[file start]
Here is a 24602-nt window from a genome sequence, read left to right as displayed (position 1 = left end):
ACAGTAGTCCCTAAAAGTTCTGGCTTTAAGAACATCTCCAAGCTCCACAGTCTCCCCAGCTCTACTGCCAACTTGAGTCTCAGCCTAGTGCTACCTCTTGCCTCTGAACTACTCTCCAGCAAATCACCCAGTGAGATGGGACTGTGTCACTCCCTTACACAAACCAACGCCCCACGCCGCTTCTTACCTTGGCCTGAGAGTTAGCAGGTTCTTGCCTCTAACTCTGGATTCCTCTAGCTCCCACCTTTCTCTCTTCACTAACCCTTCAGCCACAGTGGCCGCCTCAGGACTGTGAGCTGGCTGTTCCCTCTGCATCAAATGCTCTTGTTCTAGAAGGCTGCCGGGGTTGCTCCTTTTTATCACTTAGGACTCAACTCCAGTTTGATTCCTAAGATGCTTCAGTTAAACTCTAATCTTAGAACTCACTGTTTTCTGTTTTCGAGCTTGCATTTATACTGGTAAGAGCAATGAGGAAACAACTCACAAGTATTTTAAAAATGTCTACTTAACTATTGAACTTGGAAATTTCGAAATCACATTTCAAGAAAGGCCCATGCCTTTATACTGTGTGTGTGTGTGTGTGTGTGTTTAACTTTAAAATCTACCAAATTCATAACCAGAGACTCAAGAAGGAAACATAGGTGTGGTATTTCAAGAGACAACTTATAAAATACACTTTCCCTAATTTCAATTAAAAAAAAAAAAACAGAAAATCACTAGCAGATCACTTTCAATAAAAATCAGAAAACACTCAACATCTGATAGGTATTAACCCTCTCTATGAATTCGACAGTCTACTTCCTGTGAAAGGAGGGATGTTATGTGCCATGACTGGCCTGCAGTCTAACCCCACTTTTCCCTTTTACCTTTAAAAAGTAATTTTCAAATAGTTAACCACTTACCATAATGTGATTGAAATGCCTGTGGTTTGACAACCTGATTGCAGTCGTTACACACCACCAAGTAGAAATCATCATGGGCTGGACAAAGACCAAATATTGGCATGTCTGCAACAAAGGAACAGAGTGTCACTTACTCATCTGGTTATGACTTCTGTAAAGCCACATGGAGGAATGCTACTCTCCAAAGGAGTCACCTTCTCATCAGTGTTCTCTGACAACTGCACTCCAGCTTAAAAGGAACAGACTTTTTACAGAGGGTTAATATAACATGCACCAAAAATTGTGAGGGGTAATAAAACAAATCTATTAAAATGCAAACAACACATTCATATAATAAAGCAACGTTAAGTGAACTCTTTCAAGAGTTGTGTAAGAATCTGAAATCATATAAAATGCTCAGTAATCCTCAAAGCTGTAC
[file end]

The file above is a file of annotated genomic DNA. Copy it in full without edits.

Here is a 24602-nt window from a genome sequence, read left to right as displayed (position 1 = left end):
ACAGTAGTCCCTAAAAGTTCTGGCTTTAAGAACATCTCCAAGCTCCACAGTCTCCCCAGCTCTACTGCCAACTTGAGTCTCAGCCTAGTGCTACCTCTTGCCTCTGAACTACTCTCCAGCAAATCACCCAGTGAGATGGGACTGTGTCACTCCCTTACACAAACCAACGCCCCACGCCGCTTCTTACCTTGGCCTGAGAGTTAGCAGGTTCTTGCCTCTAACTCTGGATTCCTCTAGCTCCCACCTTTCTCTCTTCACTAACCCTTCAGCCACAGTGGCCGCCTCAGGACTGTGAGCTGGCTGTTCCCTCTGCATCAAATGCTCTTGTTCTAGAAGGCTGCCGGGGTTGCTCCTTTTTATCACTTAGGACTCAACTCCAGTTTGATTCCTAAGATGCTTCAGTTAAACTCTAATCTTAGAACTCACTGTTTTCTGTTTTCGAGCTTGCATTTATACTGGTAAGAGCAATGAGGAAACAACTCACAAGTATTTTAAAAATGTCTACTTAACTATTGAACTTGGAAATTTCGAAATCACATTTCAAGAAAGGCCCATGCCTTTATACTGTGTGTGTGTGTGTGTGTGTGTTTAACTTTAAAATCTACCAAATTCATAACCAGAGACTCAAGAAGGAAACATAGGTGTGGTATTTCAAGAGACAACTTATAAAATACACTTTCCCTAATTTCAATTAAAAAAAAAAAAACAGAAAATCACTAGCAGATCACTTTCAATAAAAATCAGAAAACACTCAACATCTGATAGGTATTAACCCTCTCTATGAATTCGACAGTCTACTTCCTGTGAAAGGAGGGATGTTATGTGCCATGACTGGCCTGCAGTCTAACCCCACTTTTCCCTTTTACCTTTAAAAAGTAATTTTCAAATAGTTAACCACTTACCATAATGTGATTGAAATGCCTGTGGTTTGACAACCTGATTGCAGTCGTTACACACCACCAAGTAGAAATCATCATGGGCTGGACAAAGACCAAATATTGGCATGTCTGCAACAAAGGAACAGAGTGTCACTTACTCATCTGGTTATGACTTCTGTAAAGCCACATGGAGGAATGCTACTCTCCAAAGGAGTCACCTTCTCATCAGTGTTCTCTGACAACTGCACTCCAGCTTAAAAGGAACAGACTTTTTACAGAGGGTTAATATAACATGCACCAAAAATTGTGAGGGGTAATAAAACAAATCTATTAAAATGCAAACAACACATTCATATAATAAAGCAACGTTAAGTGAACTCTTTCAAGAGTTGTGTAAGAATCTGAAATCATATAAAATGCTCAGTAATCCTCAAAGCTGTAC